17 ) Solve linear equations and inequalities in one variable, including equations with coefficients represented by letters. [AREI3] Alabama Alternate Achievement Standards



18 ) Solve quadratic equations in one variable. [AREI4] a. Use the method of completing the square to transform any quadratic equation in x into an equation of the form (x  p)^{2} = q that has the same solutions. Derive the quadratic formula from this form. [AREI4a] b. Solve quadratic equations by inspection (e.g., for x^{2} = 49), taking square roots, completing the square and the quadratic formula, and factoring as appropriate to the initial form of the equation. [AREI4b] (Alabama) Alabama Alternate Achievement Standards


Solve systems of equations. (Linearlinear and linearquadratic.)
 

19 ) Prove that, given a system of two equations in two variables, replacing one equation by the sum of that equation and a multiple of the other produces a system with the same solutions. [AREI5] Alabama Alternate Achievement Standards



20 ) Solve systems of linear equations exactly and approximately (e.g., with graphs), focusing on pairs of linear equations in two variables. [AREI6] Alabama Alternate Achievement Standards



21 ) Solve a simple system consisting of a linear equation and a quadratic equation in two variables algebraically and graphically. [AREI7] Example: Find the points of intersection between the line y = 3x and the circle x^{2} + y^{2} = 3. Alabama Alternate Achievement Standards


Represent and solve equations and inequalities graphically. (Linear and exponential; learn as general principle..)
 

22 ) Understand that the graph of an equation in two variables is the set of all its solutions plotted in the coordinate plane, often forming a curve (which could be a line). [AREI10] Alabama Alternate Achievement Standards



23 ) Explain why the xcoordinates of the points where the graphs of the equations y = f(x) and y = g(x) intersect are the solutions of the equation f(x) = g(x); find the solutions approximately, e.g., using technology to graph the functions, make tables of values, or find successive approximations. Include cases where f(x) and/or g(x) are linear, polynomial, rational, absolute value, exponential, and logarithmic functions.* [AREI11] Alabama Alternate Achievement Standards



24 ) Graph the solutions to a linear inequality in two variables as a halfplane (excluding the boundary in the case of a strict inequality), and graph the solution set to a system of linear inequalities in two variables as the intersection of the corresponding halfplanes. [AREI12] Alabama Alternate Achievement Standards


FUNCTIONS
 
Interpreting Functions
 
Understand the concept of a function and use function notation. (Learn as general principle; focus on linear and exponential and on arithmetic and geometric sequences.)
 

25 ) Understand that a function from one set (called the domain) to another set (called the range) assigns to each element of the domain exactly one element of the range. If f is a function and x is an element of its domain, then f(x) denotes the output of f corresponding to the input x. The graph of f is the graph of the equation y = f(x). [FIF1] Alabama Alternate Achievement Standards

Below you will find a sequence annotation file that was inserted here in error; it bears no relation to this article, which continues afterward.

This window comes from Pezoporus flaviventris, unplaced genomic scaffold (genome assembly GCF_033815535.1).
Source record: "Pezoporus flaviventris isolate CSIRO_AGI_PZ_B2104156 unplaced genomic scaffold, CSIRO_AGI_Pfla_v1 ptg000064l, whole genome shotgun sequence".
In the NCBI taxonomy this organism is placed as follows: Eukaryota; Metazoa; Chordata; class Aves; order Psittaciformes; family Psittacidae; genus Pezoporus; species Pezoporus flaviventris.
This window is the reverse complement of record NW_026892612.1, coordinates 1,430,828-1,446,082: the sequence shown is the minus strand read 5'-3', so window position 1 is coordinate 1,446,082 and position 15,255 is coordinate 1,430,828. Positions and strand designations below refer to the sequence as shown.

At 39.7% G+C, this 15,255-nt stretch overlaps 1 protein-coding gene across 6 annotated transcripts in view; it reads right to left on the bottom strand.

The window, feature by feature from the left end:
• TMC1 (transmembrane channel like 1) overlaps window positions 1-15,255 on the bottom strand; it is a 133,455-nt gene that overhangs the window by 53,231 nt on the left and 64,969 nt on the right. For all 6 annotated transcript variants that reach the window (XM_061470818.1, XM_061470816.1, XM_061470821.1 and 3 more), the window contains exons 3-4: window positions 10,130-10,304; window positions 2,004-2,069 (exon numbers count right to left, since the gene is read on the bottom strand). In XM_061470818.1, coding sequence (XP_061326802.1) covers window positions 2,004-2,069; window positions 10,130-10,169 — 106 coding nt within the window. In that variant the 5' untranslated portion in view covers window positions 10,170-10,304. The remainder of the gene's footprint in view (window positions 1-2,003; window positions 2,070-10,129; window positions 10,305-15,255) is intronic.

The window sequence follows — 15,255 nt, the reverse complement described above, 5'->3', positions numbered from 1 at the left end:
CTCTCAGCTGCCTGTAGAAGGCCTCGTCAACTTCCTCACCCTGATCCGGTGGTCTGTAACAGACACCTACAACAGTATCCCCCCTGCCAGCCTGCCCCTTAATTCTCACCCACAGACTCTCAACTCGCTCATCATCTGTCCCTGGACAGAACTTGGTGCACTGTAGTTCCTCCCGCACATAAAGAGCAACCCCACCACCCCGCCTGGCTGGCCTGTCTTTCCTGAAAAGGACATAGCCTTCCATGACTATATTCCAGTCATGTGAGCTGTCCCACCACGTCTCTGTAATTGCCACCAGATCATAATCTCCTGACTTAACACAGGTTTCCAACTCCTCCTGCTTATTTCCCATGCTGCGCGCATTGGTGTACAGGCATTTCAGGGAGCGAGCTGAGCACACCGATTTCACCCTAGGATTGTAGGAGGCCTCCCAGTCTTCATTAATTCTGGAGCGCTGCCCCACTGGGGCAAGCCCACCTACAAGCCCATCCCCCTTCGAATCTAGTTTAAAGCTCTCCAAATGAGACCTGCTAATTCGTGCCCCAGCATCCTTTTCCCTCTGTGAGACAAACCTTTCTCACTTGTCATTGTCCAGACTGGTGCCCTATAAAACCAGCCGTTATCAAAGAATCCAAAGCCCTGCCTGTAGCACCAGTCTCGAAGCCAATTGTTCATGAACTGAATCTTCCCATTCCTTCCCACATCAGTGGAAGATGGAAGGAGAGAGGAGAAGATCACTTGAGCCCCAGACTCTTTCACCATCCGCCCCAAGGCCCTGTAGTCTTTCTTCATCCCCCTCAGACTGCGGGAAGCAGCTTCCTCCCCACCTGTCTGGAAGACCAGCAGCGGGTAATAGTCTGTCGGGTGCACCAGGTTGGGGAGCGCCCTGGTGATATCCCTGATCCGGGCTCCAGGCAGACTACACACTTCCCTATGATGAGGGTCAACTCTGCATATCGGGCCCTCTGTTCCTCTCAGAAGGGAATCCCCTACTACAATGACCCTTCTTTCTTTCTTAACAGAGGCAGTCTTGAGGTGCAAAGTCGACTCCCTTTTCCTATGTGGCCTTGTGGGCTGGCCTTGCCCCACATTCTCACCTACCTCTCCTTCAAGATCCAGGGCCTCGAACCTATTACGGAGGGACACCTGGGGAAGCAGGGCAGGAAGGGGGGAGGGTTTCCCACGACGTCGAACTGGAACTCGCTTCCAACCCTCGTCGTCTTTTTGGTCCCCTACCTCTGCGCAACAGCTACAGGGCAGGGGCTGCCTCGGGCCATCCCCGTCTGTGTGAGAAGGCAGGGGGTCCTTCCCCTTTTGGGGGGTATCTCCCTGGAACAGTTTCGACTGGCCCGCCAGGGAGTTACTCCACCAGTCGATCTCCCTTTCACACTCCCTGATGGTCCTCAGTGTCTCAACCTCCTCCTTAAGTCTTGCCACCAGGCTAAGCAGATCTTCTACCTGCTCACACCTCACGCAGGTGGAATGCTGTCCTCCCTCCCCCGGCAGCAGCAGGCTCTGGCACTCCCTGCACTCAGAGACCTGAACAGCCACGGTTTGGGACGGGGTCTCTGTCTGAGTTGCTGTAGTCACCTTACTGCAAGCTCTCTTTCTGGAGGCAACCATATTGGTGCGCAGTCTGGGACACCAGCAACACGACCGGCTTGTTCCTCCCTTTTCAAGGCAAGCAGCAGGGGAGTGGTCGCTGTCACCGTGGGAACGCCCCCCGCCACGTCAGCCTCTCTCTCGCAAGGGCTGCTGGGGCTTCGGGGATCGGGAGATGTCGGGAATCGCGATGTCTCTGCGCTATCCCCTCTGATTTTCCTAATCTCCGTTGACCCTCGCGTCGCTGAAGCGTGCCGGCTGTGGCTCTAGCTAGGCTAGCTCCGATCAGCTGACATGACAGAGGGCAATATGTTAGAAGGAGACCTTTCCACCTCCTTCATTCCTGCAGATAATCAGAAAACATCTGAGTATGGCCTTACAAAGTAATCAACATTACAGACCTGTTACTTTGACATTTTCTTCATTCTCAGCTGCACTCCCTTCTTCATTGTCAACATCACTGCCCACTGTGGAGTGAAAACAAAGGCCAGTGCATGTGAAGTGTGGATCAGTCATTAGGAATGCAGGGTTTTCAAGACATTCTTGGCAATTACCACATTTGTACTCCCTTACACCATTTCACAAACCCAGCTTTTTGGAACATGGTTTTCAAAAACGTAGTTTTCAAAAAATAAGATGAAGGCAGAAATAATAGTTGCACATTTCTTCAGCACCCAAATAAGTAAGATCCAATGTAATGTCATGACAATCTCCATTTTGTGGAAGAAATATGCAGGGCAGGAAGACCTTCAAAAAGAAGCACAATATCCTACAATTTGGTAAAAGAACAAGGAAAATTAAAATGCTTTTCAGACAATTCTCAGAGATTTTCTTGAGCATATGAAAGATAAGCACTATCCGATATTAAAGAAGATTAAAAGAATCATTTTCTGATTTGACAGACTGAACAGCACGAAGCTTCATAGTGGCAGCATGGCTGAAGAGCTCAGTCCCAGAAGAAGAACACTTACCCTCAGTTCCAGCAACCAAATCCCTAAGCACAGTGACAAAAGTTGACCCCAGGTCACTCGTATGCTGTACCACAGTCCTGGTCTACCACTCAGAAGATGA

26 ) Use function notation, evaluate functions for inputs in their domains, and interpret statements that use function notation in terms of a context. [FIF2] Alabama Alternate Achievement Standards



27 ) Recognize that sequences are functions, sometimes defined recursively, whose domain is a subset of the integers. [FIF3] Example: The Fibonacci sequence is defined recursively by f(0) = f(1) = 1, f(n+1) = f(n) + f(n1) for n ≥ 1. Alabama Alternate Achievement Standards


Interpret functions that arise in applications in terms of the context. (Linear, exponential, and quadratic.)
 

28 ) For a function that models a relationship between two quantities, interpret key features of graphs and tables in terms of the quantities, and sketch graphs showing key features given a verbal description of the relationship. Key features include intercepts; intervals where the function is increasing, decreasing, positive, or negative; relative maximums and minimums; symmetries; end behavior; and periodicity.* [FIF4] Alabama Alternate Achievement Standards



29 ) Relate the domain of a function to its graph and, where applicable, to the quantitative relationship it describes.* [FIF5] Example: If the function h(n) gives the number of personhours it takes to assemble n engines in a factory, then the positive integers would be an appropriate domain for the function. Alabama Alternate Achievement Standards



30 ) Calculate and interpret the average rate of change of a function (presented symbolically or as a table) over a specified interval. Estimate the rate of change from a graph.* [FIF6] Alabama Alternate Achievement Standards


Analyze functions using different representations. (Linear, exponential, quadratic, absolute value, step, and an awareness of piecewisedefined.)
 

31 ) Graph functions expressed symbolically and show key features of the graph, by hand in simple cases and using technology for more complicated cases.* [FIF7] a. Graph linear and quadratic functions, and show intercepts, maxima, and minima. [FIF7a] b. Graph square root, cube root, and piecewisedefined functions, including step functions and absolute value functions. [FIF7b] Alabama Alternate Achievement Standards



32 ) Write a function defined by an expression in different but equivalent forms to reveal and explain different properties of the function. [FIF8] a. Use the process of factoring and completing the square in a quadratic function to show zeros, extreme values, and symmetry of the graph, and interpret these in terms of a context. [FIF8a] b. Use the properties of exponents to interpret expressions for exponential functions. [FIF8b] Example: Identify percent rate of change in functions such as y = (1.02)^{t}, y = (0.97)^{t}, y = (1.01)^{12t}, and y = (1.2)^{t/10}, and classify them as representing exponential growth and decay. Alabama Alternate Achievement Standards